Except, honestly, I never dreamed all that much about my perfect small kitchen. I’ve worked in studio kitchens and suburban kitchens, my mom’s kitchen and strangers’ kitchens. At the end of the day, I like my space best, even though it’s small and hardly customized to me. So, when it came to envisioning the perfect small kitchen, I needed some help with the dreaming part, not to mention the design.

In a world where we’re always seeking out the new, making and remaking an old favorite has the advantage of propelling us towards perfection.

That’s what happened when Alex and I made pasta with tomato sauce a weekly dinner staple, its assembly a cherished routine. He makes the sauce, and I assemble the dish. As he’s grown to know exactly how the garlic should look and smell when you’re ready to add the tomatoes, I’ve determined the right scale of acidity to richness (olive oil, parmesan), and how to melt mozzarella in the bottom of the bowl so each forkful of pasta includes a cheese pull. These days, our pasta with tomato sauce has gotten really good, because of a few particular ingredients and techniques.

I know this might sound simple, even trivial, the idea of going through a dish that a lot of you could make in your sleep in such detail. But with a couple extra flourishes and some mastery of timing, I think you can transform a ho hum dinner into the kind of food that reminds you why you cook, why you eat, and why you rarely need to order take-out.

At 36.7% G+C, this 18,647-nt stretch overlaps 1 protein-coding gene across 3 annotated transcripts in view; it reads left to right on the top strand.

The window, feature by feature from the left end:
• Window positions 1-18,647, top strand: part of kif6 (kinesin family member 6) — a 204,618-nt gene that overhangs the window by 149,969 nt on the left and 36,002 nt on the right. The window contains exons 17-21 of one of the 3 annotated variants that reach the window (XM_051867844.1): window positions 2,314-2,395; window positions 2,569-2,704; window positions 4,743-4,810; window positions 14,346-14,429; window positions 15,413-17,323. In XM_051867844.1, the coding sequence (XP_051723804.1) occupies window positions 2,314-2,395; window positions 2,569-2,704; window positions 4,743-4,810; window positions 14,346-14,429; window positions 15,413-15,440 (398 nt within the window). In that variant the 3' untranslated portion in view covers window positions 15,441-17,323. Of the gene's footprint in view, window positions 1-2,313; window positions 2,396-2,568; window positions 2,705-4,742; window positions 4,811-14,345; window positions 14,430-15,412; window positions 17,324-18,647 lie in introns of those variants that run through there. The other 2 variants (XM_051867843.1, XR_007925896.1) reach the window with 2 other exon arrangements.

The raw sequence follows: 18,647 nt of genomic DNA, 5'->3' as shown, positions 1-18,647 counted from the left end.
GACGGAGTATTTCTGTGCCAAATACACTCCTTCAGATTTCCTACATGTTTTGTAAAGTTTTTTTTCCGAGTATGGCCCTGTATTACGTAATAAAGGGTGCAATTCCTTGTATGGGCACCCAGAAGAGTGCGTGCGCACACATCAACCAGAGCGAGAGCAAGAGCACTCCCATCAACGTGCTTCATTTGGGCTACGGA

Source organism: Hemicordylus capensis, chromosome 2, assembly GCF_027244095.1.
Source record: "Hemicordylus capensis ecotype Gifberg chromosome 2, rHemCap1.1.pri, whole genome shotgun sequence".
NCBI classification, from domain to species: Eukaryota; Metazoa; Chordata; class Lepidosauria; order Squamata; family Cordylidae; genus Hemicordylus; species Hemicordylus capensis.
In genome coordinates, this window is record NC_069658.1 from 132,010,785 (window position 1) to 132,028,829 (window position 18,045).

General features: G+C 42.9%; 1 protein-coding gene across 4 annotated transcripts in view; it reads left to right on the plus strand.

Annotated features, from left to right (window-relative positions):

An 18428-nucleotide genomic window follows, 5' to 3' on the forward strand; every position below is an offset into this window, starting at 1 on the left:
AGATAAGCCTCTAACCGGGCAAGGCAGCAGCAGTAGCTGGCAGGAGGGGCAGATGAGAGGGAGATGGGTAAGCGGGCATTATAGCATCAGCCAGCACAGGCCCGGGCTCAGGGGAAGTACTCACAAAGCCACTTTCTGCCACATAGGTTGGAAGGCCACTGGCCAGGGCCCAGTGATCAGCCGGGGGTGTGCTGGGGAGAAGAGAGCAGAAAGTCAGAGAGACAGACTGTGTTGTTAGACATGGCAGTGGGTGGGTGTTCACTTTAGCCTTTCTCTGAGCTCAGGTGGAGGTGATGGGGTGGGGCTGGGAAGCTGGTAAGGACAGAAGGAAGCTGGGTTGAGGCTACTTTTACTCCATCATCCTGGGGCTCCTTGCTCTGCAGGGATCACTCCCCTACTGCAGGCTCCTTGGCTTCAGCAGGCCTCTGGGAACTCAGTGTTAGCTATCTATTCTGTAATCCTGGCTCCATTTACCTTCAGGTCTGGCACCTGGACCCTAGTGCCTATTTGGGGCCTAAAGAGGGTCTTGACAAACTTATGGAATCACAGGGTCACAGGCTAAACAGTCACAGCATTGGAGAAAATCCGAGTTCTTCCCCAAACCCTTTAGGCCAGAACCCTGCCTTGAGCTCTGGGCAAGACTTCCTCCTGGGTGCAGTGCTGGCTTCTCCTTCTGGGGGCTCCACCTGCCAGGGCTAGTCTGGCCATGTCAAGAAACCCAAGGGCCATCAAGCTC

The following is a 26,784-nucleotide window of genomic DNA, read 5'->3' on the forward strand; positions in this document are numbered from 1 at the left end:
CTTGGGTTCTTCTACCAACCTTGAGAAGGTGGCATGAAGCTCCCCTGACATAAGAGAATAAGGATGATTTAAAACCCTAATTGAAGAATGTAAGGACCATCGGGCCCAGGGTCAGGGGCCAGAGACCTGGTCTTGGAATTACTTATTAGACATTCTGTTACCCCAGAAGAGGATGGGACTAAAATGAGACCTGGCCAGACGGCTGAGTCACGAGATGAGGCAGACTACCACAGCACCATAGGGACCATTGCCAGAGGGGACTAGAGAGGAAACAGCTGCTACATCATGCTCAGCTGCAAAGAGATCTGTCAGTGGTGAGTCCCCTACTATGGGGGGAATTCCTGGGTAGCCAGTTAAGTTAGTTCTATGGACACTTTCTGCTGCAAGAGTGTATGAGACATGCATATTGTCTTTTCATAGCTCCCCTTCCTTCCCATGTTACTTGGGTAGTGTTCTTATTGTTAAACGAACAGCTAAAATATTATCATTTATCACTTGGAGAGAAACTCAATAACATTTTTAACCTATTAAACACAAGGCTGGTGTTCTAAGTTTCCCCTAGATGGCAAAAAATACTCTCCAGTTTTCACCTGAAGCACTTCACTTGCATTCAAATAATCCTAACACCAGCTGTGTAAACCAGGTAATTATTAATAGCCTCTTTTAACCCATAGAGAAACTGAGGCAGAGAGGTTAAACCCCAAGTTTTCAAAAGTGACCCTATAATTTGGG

For a two-person dinner and leftovers, you’ll need 3/4 pound of pasta (any shape), one 28-ounce can of whole plum tomatoes, an onion, as much garlic as you can stand peeling, a hunk of parm to grate, and some good olive oil (if you care). I sometimes put mozzarella into my pasta, but the dish is also good without.

Here’s the step by step.

How to Make Your Own Chicken Biscuits

Posted by on Thursday Apr 9th, 2015

Most of the time, when I go to write a “complete guide” for this series, I have at least a solid relationship with the food I’m about to research and recreate. That’s because I’ve made a point to conquer only the most beloved classics like pizza, pancakes, and burgers.